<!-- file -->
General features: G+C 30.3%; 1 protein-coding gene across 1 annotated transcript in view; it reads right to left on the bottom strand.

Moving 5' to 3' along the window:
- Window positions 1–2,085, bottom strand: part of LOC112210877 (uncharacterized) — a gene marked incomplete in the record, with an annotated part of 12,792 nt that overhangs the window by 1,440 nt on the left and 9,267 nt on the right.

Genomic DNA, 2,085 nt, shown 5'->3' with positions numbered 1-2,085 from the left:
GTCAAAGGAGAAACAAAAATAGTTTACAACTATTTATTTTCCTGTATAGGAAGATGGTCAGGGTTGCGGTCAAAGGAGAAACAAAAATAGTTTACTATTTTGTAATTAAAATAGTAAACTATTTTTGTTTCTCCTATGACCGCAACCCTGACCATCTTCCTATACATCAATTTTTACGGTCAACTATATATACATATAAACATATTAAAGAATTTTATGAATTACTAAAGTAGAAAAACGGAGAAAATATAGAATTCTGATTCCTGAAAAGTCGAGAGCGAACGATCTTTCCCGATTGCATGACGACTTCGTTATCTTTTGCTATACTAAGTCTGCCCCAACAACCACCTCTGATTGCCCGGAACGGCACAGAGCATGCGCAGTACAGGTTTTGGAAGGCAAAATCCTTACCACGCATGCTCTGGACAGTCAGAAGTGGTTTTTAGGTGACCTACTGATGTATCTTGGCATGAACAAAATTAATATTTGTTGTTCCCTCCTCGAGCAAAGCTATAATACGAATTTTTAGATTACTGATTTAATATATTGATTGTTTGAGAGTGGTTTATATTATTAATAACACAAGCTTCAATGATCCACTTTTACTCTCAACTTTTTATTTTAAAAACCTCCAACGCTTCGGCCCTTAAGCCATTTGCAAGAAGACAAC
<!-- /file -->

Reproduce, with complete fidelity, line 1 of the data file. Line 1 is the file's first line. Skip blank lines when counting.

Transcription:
General features: G+C 30.3%; 1 protein-coding gene across 1 annotated transcript in view; it reads right to left on the bottom strand.